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August 21, 2012August 21, 2012  0 comments  History

One of the hidden gems in Israel's north, which has recently undergone a major renovation, is Ramat Hanadiv. It is, in ,a botanical garden about 20 minutes from Haifa and about half an hour from Nazareth. However, it's so much more than that - it's also a tribute to Baron Rothschild, who helped to shape the successful return of the Jews to Zion.

Setting the Scene

Before we talk about Ramat Hanadiv, it's important to know just who is buried there and why they were so important. Interred in a special mausoleum at the site are Baron Edmund de Rothschild and his wife. The two of them were Jewish philanthropists in the 19th century who helped to found numerous towns and cities throughout Israel, including Petach Tikvah (which means the gateway of hope) and Rishon Letzion (the "First" of Zion).

 

Baron Rothschild is something of a mythical figure in Israel. At a young age, he devoted his life to bringing the Jewish people home and to helping them make a living working the land. He was instrumental in building the Carmel Winery in Israel (the full name was Carmel Mizrachi, meaning Carmel East, since the family owned a winery in Europe called Carmel as well).

 

He arranged to get cuttings of French varieties of grapes sent directly to the Holy Land (a feat almost unheard of before or since - in most cases, they were smuggled out, but Baron Rothschild had enough influence to do it legally) and when the new winery was on its feet, he gave it away to the people who worked there as a gift.

A Fitting Tribute

Ramat Hanadiv, meaning "the hill of the benefactor," was created as a tribute by the early settlers in the Holy Land. It is the eternal resting place of the Baron and his wife, who devoted so much to the Land. However, more than that, it is also one of the most beautiful places in all of Northern Israel. The graves are surrounded by several acres of carefully manicured botanical gardens, showing the variety of different kinds of plants that the Baron dreamed would one day grow in the Holy Land.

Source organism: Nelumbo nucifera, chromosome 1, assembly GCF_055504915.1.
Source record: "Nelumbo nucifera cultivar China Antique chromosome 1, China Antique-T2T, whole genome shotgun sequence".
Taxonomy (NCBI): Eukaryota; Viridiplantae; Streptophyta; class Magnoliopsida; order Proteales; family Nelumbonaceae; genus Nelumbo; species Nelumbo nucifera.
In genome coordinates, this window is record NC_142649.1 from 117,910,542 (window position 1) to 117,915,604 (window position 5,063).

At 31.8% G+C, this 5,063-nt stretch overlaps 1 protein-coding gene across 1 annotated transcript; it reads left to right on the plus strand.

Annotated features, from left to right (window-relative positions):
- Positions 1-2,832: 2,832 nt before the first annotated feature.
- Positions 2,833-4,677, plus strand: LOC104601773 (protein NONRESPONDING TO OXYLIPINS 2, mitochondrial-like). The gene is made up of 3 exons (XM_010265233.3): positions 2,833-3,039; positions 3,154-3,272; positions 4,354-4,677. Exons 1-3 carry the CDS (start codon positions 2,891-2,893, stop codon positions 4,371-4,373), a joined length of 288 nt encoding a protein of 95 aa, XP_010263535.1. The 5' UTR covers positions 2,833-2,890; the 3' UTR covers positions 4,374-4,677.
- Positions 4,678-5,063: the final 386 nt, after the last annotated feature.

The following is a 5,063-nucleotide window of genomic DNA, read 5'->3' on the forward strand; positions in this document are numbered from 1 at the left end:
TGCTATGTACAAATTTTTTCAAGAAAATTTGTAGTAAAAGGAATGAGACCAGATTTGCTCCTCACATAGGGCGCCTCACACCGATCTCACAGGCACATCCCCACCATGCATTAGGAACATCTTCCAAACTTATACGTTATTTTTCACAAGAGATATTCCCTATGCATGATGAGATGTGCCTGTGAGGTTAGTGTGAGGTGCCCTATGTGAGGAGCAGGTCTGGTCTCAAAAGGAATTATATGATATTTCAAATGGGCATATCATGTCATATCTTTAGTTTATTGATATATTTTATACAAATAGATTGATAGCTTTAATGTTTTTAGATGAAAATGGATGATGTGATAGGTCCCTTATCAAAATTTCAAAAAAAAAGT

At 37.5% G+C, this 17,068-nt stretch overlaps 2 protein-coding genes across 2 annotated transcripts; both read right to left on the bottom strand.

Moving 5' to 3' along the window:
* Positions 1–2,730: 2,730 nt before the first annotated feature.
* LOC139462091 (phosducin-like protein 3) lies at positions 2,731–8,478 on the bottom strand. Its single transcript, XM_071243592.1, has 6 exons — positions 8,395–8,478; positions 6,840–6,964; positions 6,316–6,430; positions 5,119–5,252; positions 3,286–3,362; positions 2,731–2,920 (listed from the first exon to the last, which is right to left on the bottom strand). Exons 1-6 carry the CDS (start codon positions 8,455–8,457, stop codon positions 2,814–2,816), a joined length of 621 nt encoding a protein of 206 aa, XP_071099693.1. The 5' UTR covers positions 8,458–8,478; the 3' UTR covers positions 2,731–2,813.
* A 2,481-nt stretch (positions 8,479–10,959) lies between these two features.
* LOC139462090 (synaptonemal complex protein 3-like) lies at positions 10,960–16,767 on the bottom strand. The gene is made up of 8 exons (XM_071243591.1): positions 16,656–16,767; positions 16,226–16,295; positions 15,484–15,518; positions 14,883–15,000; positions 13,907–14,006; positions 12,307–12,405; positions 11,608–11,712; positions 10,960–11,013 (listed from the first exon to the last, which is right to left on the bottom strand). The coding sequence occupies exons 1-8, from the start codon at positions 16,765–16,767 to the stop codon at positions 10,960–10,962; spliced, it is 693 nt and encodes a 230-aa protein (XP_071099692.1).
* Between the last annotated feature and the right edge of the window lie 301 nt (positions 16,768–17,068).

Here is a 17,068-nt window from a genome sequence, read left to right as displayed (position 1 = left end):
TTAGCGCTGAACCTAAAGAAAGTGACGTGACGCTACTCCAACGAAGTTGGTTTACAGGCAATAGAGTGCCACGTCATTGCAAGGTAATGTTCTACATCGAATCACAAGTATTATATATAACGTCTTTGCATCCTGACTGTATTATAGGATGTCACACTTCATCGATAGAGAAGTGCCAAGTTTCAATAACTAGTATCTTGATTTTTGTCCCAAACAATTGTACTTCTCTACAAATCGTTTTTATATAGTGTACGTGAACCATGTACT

The Herb Garden - a Special Treat

One of the most interesting places to see here is the herb garden. It was created specifically for those who are blind, so that they could also enjoy the beauty of this place. The garden includes several dozen varieties of herbs, all with wonderful scents. The idea is that you walk through and rub your fingers over the leaves of the various herbs and then smell your fingers. It is a sensory delight both for the sighted and for the visually impaired.

Flower Beds Galore

There are also gardens including a number of varieties of flowers which are both native to Israel as well as others which are imported. They tend to bloom during the spring and summer months, so it's best to see these places during that time. The area is also home to a number of varieties of trees, including some fairly unusual specimens (see the photos I took to get an idea of what they are. And if any readers happen to know the name of the varieties, please let me know).

Across the Way, a Nature Hike

On the other side of the parking lot from the garden is a wild area where you can hike through a fairly easy trail to see nature at its finest. The walk is very scenic, but what is more exciting is getting to the end of the trail and seeing the ruins of a Byzantine era mansion and church and the positively breathtaking view of Northern Israel.

Getting There

Getting to Ramat Hanadiv is relatively easy. You can follow road 4 from Haifa to the Binyamina interchange (road 653) and then follow the signs from there (more details directions are available at the website). Or you can take the train to Binyamina and from there take a bus (# 872, 202 or 70). The park is open Sunday-Thursday from 8AM-4PM, Fridays 8AM-2PM and Saturdays 8AM-4PM (though the mausoleum is closed on Saturday).

 

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Eric Hammer writes regularly for Travelujah, the leading Christian social network focused on travel to the Holy Land. People can learn, plan and share their Holy Land tour and travel experiences on Travelujah.


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